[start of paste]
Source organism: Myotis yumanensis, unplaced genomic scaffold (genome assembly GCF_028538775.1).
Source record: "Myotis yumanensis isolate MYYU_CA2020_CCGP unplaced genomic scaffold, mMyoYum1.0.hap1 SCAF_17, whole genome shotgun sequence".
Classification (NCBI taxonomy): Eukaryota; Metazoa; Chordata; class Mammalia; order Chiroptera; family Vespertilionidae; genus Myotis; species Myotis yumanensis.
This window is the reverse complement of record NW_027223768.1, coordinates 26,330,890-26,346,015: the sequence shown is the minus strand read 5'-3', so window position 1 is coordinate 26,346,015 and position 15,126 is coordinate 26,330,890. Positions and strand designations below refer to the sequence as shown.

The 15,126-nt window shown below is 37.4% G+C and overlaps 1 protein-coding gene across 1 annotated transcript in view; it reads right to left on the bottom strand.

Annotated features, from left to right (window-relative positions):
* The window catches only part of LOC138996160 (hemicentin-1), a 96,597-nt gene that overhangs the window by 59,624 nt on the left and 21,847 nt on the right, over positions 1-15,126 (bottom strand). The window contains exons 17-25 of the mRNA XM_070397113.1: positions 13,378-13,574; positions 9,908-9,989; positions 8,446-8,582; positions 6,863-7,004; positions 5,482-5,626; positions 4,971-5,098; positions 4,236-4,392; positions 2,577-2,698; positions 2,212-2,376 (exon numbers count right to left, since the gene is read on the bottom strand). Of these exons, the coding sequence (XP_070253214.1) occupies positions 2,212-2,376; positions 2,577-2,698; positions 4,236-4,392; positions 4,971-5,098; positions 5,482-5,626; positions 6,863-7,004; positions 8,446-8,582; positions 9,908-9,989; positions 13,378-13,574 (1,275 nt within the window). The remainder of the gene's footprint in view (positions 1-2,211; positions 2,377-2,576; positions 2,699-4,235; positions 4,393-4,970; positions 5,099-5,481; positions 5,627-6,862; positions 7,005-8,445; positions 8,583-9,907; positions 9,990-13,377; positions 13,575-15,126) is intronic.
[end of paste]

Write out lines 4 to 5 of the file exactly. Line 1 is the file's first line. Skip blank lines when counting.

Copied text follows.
This window is the reverse complement of record NW_027223768.1, coordinates 26,330,890-26,346,015: the sequence shown is the minus strand read 5'-3', so window position 1 is coordinate 26,346,015 and position 15,126 is coordinate 26,330,890. Positions and strand designations below refer to the sequence as shown.

The 15,126-nt window shown below is 37.4% G+C and overlaps 1 protein-coding gene across 1 annotated transcript in view; it reads right to left on the bottom strand.